Yesterday we looked at several passages in Scripture that talk about “heresy” and we saw that heresy does not exist–at least, not the way we think of it today. I argued that according to Scripture, there is no such a thing as “heretical teaching” in the way the idea is used in churches today. Calling something “heresy” is a bogeyman tactic used to scare and control others.
We looked at a few passages that mention “heresy” in which we saw that biblical heresy is actually the division and separation that sometimes occurs within the Body of Christ. Heresy is not false teaching, but the destruction of unity within the Church.
The primary passage in Scripture which seems to challenge this view is 2 Peter 2:1.
Heresy in 2 Peter 2:1
Second Peter 2:1 is the closest we come to a designation of “heresy” as a doctrine or teaching condemned by God with the consequence that those who believe it are condemned to eternal damnation. In this text, Peter equates false prophets and false teachers with the destructive heresies they bring and writes that just as their teachings bring destruction to the church, so they themselves will face destruction.
But in light of what we have seen of the other uses of the word airesis in Scripture, it is best to see first if that meaning fits here, and if so, we should seek no other meaning.
And indeed, the idea of airesis as a division fits quite well. The “destructive heresies” that the false teachers bring could just as well be translated “destructive divisions.” And false teachings do bring division and splits to the Body of Christ and the fellowship of believers. Peter says that as a consequence of the havoc they wreak on a Christian body of believers will be returned onto their own body. Whether this is hell or not is a question for another day.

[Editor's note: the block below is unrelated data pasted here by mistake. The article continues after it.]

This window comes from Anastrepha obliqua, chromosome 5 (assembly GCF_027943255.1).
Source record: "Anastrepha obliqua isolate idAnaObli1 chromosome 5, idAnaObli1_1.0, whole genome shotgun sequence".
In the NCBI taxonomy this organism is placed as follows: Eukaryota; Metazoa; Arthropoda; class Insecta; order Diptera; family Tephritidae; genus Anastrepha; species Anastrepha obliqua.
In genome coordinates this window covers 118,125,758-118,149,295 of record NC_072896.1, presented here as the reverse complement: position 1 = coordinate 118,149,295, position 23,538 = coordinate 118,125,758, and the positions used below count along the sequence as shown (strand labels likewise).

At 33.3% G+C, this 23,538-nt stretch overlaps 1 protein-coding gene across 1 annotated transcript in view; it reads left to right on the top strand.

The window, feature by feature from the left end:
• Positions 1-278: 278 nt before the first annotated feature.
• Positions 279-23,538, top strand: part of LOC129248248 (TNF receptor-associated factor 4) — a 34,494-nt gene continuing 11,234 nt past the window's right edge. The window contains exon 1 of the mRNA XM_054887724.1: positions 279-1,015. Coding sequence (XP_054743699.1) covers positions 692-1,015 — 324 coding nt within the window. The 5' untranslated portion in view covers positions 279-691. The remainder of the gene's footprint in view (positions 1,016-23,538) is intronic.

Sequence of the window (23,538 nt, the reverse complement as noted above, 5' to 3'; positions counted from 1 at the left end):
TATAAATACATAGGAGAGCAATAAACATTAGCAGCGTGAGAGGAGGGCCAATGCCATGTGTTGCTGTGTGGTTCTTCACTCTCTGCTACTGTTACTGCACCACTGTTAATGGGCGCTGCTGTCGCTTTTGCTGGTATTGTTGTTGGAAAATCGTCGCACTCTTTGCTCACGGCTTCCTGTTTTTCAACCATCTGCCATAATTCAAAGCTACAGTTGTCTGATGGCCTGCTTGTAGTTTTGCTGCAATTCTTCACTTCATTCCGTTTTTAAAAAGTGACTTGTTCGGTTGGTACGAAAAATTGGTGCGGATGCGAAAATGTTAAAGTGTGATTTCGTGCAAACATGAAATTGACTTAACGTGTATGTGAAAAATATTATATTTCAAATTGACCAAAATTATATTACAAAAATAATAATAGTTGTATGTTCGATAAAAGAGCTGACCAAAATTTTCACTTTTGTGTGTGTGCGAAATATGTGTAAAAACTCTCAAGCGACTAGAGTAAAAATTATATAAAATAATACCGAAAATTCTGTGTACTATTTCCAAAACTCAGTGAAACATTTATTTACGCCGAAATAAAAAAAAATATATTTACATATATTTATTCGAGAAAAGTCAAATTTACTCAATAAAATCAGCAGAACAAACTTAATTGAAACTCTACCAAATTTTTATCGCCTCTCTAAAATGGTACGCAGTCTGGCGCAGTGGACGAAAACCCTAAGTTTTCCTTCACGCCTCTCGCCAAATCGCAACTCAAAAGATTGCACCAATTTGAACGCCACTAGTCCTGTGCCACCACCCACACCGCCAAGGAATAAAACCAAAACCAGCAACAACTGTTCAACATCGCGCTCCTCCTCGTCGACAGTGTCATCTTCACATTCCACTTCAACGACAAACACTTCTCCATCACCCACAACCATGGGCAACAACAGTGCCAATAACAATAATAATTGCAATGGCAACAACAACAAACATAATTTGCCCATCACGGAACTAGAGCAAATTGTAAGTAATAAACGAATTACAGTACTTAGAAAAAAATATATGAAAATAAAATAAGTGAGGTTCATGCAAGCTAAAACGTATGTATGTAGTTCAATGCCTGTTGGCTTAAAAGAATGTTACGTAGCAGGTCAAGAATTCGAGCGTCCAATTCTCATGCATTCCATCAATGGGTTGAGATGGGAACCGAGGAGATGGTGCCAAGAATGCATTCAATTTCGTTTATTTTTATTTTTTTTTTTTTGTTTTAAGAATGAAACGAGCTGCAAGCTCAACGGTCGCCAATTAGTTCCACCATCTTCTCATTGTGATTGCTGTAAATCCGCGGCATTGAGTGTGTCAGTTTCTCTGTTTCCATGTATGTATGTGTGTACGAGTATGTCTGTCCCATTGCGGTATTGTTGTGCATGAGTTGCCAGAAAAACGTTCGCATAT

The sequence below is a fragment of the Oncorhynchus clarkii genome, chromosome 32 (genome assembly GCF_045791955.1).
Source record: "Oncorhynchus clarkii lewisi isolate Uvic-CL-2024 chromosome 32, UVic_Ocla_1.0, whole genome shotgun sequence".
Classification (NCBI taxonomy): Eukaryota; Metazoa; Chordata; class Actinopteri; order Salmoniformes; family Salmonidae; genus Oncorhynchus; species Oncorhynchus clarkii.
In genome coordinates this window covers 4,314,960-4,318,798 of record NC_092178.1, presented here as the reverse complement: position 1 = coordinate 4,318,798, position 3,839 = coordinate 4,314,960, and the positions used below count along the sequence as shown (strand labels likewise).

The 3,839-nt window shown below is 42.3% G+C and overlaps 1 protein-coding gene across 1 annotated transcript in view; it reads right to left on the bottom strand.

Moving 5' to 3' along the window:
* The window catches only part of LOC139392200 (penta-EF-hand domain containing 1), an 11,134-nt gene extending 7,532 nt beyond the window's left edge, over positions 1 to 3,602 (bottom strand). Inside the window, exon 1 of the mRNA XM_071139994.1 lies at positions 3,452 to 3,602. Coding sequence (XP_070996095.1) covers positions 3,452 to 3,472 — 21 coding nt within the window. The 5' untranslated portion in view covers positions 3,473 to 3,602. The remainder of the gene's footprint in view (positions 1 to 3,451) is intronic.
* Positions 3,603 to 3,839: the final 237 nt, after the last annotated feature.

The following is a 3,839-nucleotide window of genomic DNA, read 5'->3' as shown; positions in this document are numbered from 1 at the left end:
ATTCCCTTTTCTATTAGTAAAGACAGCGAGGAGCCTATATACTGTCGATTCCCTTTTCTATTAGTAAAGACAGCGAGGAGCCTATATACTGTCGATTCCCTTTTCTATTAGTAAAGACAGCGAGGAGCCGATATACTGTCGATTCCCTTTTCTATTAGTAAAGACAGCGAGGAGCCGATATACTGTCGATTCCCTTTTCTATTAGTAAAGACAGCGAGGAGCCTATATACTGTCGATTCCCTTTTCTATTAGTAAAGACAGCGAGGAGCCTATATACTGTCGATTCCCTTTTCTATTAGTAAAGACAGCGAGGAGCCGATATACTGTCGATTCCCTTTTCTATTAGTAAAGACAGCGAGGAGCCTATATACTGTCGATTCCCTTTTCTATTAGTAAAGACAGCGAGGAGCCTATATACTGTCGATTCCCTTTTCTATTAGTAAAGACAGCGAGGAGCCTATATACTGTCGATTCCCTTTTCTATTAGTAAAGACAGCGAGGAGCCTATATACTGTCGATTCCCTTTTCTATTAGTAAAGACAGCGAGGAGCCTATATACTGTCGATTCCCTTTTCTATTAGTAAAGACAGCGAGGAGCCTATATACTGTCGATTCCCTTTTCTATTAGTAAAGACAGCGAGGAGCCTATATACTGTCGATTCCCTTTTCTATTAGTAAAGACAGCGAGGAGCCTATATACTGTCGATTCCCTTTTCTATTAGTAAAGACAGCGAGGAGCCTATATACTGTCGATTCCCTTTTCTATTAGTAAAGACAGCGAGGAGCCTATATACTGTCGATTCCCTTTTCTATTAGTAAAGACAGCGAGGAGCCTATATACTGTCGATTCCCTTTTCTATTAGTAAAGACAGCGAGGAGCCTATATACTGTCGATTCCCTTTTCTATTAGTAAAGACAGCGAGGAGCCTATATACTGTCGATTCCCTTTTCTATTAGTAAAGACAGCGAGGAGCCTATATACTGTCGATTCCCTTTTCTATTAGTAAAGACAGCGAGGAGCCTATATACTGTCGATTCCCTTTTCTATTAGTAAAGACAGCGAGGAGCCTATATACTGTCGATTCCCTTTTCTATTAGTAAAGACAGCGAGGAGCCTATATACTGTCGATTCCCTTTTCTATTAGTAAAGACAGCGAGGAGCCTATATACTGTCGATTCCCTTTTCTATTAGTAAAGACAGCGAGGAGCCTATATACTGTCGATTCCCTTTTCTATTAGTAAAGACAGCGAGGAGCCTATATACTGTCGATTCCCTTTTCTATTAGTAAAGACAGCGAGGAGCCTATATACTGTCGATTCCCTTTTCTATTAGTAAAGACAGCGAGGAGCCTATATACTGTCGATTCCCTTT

Heresy is Divsion
The point is that here in 2 Peter 2:1, the word airesis is consistent with the rest of Scripture. A heresy is not a false teaching itself, but the division that false teachings cause. The distinction is small, but there is a distinction.
A heresy, therefore, is not a false teaching, but is a division, a sect, a faction, or a group within the Body of Christ, which separates from the rest.
What About Heretics?
If this is true of heresy, then what about heretics?
This word comes from the Greek airetikos, which is used only one time in the entire New Testament, in Titus 3:10. And similarly to what we have seen about heresy, the problem is not the bad theology the person is teaching (though that is a problem), but rather the divisive and factious attitude of the person that Paul is most concerned about.
Dealing with Heresy Today
If we were going to be consistent today in our usage of the words “heretic” and “heresy,” we must not direct them toward people who have different theology than we, but rather toward those who want to argue, divide, separate, and split the church into various factions, denominations, and churches. And there is no shortage of these in religious circles today, except that they are usually not the ones we consider to be “heretics.”
So can we disagree with the theology of others, and do our best to point out to people where they are wrong? Of course we can! And we should! Jesus, Paul, Peter, and John all disagreed with others, sometimes very strongly. I will write about all of this in later posts.
But when we disagree, we cannot take a cheap shot and label others “heretics.” This is not how the Bible uses the term, and in fact, since condemning others as “heretics” is divisive, this behavior itself is the true biblical “heresy.”